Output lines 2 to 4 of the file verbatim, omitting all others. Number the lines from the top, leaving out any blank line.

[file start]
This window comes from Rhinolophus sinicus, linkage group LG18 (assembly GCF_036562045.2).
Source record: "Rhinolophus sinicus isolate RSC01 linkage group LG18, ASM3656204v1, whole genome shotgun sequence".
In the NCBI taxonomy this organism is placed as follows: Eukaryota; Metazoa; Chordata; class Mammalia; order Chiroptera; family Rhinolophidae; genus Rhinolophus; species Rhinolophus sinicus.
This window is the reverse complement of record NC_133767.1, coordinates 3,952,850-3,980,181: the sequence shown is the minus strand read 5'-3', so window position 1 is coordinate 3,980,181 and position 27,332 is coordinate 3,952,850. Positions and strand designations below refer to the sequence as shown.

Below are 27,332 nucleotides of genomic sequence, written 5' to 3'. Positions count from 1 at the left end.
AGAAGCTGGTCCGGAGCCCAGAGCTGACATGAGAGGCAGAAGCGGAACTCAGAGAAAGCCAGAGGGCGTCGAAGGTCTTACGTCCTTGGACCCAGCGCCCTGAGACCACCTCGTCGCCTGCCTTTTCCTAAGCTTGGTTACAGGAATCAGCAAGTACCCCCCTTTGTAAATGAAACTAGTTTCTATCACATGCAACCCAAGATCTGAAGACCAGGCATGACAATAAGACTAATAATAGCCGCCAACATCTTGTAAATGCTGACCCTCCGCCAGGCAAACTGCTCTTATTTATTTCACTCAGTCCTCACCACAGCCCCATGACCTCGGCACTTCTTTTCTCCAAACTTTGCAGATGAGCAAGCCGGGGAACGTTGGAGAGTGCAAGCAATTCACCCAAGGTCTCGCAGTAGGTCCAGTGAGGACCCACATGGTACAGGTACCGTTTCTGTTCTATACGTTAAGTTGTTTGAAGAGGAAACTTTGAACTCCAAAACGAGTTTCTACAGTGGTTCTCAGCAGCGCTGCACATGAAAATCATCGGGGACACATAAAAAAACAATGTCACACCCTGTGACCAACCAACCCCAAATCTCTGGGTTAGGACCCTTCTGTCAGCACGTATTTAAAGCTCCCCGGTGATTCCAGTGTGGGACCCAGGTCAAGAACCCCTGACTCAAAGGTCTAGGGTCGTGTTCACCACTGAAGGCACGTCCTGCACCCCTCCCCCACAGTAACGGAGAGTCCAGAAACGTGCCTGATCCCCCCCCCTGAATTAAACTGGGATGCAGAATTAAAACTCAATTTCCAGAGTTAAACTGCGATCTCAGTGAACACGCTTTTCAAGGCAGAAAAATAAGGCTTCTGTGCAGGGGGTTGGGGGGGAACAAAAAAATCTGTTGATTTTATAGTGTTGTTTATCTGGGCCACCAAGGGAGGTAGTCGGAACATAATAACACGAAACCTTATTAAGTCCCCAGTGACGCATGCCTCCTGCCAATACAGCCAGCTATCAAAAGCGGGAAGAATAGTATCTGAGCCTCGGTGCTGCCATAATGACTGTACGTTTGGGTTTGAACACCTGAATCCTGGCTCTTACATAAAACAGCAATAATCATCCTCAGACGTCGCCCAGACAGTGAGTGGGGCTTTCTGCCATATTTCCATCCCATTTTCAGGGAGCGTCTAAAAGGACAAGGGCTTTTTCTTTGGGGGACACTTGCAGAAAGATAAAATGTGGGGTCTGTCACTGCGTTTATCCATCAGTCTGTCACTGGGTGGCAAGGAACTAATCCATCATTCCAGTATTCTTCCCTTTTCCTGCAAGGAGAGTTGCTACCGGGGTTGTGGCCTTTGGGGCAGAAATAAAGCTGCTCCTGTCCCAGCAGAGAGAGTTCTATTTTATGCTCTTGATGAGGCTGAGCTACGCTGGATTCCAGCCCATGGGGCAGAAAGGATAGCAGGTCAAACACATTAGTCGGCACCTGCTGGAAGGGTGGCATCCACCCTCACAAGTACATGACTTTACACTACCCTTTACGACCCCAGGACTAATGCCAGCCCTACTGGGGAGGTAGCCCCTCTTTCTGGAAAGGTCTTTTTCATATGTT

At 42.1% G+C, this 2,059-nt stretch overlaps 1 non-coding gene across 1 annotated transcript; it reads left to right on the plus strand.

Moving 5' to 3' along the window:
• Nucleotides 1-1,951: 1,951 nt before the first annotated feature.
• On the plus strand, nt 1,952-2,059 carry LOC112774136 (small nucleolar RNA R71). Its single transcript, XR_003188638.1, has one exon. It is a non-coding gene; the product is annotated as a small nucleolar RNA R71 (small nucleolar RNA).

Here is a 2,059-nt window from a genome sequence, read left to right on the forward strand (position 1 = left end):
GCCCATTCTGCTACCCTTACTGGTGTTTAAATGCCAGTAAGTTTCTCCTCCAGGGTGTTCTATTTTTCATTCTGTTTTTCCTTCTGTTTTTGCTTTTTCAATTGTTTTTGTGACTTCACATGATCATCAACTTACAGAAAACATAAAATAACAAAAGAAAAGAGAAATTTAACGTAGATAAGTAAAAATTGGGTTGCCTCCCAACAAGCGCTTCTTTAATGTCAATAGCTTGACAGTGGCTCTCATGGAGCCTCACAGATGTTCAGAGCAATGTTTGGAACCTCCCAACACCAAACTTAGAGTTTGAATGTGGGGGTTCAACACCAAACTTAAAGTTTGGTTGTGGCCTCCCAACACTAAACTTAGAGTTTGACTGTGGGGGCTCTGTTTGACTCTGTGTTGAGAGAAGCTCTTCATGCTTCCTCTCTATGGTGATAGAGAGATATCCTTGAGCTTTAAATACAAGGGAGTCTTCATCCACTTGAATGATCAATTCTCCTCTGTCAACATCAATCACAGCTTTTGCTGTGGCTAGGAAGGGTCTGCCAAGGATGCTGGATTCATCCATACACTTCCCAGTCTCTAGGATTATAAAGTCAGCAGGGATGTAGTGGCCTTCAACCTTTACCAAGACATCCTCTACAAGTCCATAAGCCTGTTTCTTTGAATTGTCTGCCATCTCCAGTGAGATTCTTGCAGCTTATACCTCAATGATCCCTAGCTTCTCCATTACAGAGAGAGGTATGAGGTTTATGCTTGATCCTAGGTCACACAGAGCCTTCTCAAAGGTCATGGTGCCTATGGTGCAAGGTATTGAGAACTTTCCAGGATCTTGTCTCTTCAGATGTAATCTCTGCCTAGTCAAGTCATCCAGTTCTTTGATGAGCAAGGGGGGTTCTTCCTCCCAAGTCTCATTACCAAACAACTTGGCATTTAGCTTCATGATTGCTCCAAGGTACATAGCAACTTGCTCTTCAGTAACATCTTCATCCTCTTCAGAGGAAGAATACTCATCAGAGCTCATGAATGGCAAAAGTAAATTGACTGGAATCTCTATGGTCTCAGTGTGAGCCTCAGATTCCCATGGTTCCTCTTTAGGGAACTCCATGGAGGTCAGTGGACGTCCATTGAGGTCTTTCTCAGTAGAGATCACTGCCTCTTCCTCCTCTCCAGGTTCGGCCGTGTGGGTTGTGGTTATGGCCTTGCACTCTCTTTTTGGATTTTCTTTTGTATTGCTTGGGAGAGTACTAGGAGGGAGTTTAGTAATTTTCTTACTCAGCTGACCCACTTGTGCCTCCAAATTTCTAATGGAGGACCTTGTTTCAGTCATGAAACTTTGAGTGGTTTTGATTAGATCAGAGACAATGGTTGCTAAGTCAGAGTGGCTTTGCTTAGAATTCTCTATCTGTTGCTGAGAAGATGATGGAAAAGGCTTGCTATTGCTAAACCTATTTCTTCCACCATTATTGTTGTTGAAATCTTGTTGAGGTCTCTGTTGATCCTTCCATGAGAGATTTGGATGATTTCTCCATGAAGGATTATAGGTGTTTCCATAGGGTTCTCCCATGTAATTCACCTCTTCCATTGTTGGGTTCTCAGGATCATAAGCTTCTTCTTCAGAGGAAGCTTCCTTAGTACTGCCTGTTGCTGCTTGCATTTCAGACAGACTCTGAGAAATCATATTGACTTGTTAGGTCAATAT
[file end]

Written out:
Source record: "Rhinolophus sinicus isolate RSC01 linkage group LG18, ASM3656204v1, whole genome shotgun sequence".
In the NCBI taxonomy this organism is placed as follows: Eukaryota; Metazoa; Chordata; class Mammalia; order Chiroptera; family Rhinolophidae; genus Rhinolophus; species Rhinolophus sinicus.
This window is the reverse complement of record NC_133767.1, coordinates 3,952,850-3,980,181: the sequence shown is the minus strand read 5'-3', so window position 1 is coordinate 3,980,181 and position 27,332 is coordinate 3,952,850. Positions and strand designations below refer to the sequence as shown.